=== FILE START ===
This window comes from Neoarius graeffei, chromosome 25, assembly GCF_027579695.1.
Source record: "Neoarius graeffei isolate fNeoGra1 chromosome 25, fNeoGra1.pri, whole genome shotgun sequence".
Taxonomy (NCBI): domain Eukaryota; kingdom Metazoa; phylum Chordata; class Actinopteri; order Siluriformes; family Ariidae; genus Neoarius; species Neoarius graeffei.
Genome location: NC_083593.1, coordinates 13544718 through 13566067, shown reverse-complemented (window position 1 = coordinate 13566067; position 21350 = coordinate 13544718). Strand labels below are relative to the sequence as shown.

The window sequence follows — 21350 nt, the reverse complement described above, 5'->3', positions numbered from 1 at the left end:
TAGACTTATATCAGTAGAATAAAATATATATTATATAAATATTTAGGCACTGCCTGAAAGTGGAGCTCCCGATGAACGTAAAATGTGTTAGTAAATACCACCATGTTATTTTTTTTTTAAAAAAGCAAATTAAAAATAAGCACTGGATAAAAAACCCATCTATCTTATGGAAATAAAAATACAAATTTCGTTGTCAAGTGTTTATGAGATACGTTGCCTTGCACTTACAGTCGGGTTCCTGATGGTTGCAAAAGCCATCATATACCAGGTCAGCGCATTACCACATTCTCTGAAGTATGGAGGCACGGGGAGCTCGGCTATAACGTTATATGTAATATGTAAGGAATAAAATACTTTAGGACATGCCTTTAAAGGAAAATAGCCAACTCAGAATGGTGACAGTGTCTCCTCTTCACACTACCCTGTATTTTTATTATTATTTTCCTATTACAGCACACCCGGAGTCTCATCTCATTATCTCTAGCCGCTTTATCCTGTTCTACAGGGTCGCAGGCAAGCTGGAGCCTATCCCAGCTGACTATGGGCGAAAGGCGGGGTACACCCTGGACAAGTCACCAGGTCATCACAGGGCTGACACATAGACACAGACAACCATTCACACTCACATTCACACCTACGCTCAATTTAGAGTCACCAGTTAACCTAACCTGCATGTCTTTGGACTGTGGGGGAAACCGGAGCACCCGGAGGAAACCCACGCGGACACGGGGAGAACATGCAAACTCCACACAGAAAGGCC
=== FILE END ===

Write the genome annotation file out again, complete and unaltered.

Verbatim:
This window comes from Neoarius graeffei, chromosome 25, assembly GCF_027579695.1.
Source record: "Neoarius graeffei isolate fNeoGra1 chromosome 25, fNeoGra1.pri, whole genome shotgun sequence".
Taxonomy (NCBI): domain Eukaryota; kingdom Metazoa; phylum Chordata; class Actinopteri; order Siluriformes; family Ariidae; genus Neoarius; species Neoarius graeffei.
Genome location: NC_083593.1, coordinates 13544718 through 13566067, shown reverse-complemented (window position 1 = coordinate 13566067; position 21350 = coordinate 13544718). Strand labels below are relative to the sequence as shown.

The window sequence follows — 21350 nt, the reverse complement described above, 5'->3', positions numbered from 1 at the left end:
TAGACTTATATCAGTAGAATAAAATATATATTATATAAATATTTAGGCACTGCCTGAAAGTGGAGCTCCCGATGAACGTAAAATGTGTTAGTAAATACCACCATGTTATTTTTTTTTTAAAAAAGCAAATTAAAAATAAGCACTGGATAAAAAACCCATCTATCTTATGGAAATAAAAATACAAATTTCGTTGTCAAGTGTTTATGAGATACGTTGCCTTGCACTTACAGTCGGGTTCCTGATGGTTGCAAAAGCCATCATATACCAGGTCAGCGCATTACCACATTCTCTGAAGTATGGAGGCACGGGGAGCTCGGCTATAACGTTATATGTAATATGTAAGGAATAAAATACTTTAGGACATGCCTTTAAAGGAAAATAGCCAACTCAGAATGGTGACAGTGTCTCCTCTTCACACTACCCTGTATTTTTATTATTATTTTCCTATTACAGCACACCCGGAGTCTCATCTCATTATCTCTAGCCGCTTTATCCTGTTCTACAGGGTCGCAGGCAAGCTGGAGCCTATCCCAGCTGACTATGGGCGAAAGGCGGGGTACACCCTGGACAAGTCACCAGGTCATCACAGGGCTGACACATAGACACAGACAACCATTCACACTCACATTCACACCTACGCTCAATTTAGAGTCACCAGTTAACCTAACCTGCATGTCTTTGGACTGTGGGGGAAACCGGAGCACCCGGAGGAAACCCACGCGGACACGGGGAGAACATGCAAACTCCACACAGAAAGGCC